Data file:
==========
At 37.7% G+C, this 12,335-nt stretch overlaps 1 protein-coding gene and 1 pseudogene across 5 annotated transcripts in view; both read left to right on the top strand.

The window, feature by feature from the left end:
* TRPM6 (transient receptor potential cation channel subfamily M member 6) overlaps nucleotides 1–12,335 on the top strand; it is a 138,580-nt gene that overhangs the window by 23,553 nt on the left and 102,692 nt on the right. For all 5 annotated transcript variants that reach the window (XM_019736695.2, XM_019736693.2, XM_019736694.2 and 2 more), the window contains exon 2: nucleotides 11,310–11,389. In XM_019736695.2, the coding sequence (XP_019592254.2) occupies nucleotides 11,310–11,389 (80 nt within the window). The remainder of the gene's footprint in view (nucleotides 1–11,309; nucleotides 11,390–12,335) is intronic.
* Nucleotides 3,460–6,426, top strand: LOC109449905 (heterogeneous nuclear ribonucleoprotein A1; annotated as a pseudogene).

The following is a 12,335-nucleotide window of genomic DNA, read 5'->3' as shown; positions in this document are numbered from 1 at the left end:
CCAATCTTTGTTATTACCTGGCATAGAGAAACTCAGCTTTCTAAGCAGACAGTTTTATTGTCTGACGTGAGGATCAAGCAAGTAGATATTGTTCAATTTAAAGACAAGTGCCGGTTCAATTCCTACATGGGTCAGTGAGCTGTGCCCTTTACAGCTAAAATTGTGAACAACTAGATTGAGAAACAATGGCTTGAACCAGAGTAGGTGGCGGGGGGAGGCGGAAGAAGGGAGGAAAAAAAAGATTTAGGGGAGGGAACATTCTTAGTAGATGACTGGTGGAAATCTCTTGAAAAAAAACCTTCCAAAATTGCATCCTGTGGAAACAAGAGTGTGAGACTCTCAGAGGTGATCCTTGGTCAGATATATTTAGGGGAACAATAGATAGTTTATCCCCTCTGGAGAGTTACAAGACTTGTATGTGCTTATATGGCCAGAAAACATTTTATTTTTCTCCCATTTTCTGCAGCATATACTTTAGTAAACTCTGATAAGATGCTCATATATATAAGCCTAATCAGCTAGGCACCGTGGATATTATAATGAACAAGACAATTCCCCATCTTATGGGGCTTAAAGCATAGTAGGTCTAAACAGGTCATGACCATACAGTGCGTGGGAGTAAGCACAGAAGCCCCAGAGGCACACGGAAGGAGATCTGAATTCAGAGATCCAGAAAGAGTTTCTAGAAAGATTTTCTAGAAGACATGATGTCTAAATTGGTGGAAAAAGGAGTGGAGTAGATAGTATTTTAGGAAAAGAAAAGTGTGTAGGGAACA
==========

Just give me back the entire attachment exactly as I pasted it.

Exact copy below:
At 37.7% G+C, this 12,335-nt stretch overlaps 1 protein-coding gene and 1 pseudogene across 5 annotated transcripts in view; both read left to right on the top strand.

The window, feature by feature from the left end:
* TRPM6 (transient receptor potential cation channel subfamily M member 6) overlaps nucleotides 1–12,335 on the top strand; it is a 138,580-nt gene that overhangs the window by 23,553 nt on the left and 102,692 nt on the right. For all 5 annotated transcript variants that reach the window (XM_019736695.2, XM_019736693.2, XM_019736694.2 and 2 more), the window contains exon 2: nucleotides 11,310–11,389. In XM_019736695.2, the coding sequence (XP_019592254.2) occupies nucleotides 11,310–11,389 (80 nt within the window). The remainder of the gene's footprint in view (nucleotides 1–11,309; nucleotides 11,390–12,335) is intronic.
* Nucleotides 3,460–6,426, top strand: LOC109449905 (heterogeneous nuclear ribonucleoprotein A1; annotated as a pseudogene).

The following is a 12,335-nucleotide window of genomic DNA, read 5'->3' as shown; positions in this document are numbered from 1 at the left end:
CCAATCTTTGTTATTACCTGGCATAGAGAAACTCAGCTTTCTAAGCAGACAGTTTTATTGTCTGACGTGAGGATCAAGCAAGTAGATATTGTTCAATTTAAAGACAAGTGCCGGTTCAATTCCTACATGGGTCAGTGAGCTGTGCCCTTTACAGCTAAAATTGTGAACAACTAGATTGAGAAACAATGGCTTGAACCAGAGTAGGTGGCGGGGGGAGGCGGAAGAAGGGAGGAAAAAAAAGATTTAGGGGAGGGAACATTCTTAGTAGATGACTGGTGGAAATCTCTTGAAAAAAAACCTTCCAAAATTGCATCCTGTGGAAACAAGAGTGTGAGACTCTCAGAGGTGATCCTTGGTCAGATATATTTAGGGGAACAATAGATAGTTTATCCCCTCTGGAGAGTTACAAGACTTGTATGTGCTTATATGGCCAGAAAACATTTTATTTTTCTCCCATTTTCTGCAGCATATACTTTAGTAAACTCTGATAAGATGCTCATATATATAAGCCTAATCAGCTAGGCACCGTGGATATTATAATGAACAAGACAATTCCCCATCTTATGGGGCTTAAAGCATAGTAGGTCTAAACAGGTCATGACCATACAGTGCGTGGGAGTAAGCACAGAAGCCCCAGAGGCACACGGAAGGAGATCTGAATTCAGAGATCCAGAAAGAGTTTCTAGAAAGATTTTCTAGAAGACATGATGTCTAAATTGGTGGAAAAAGGAGTGGAGTAGATAGTATTTTAGGAAAAGAAAAGTGTGTAGGGAACA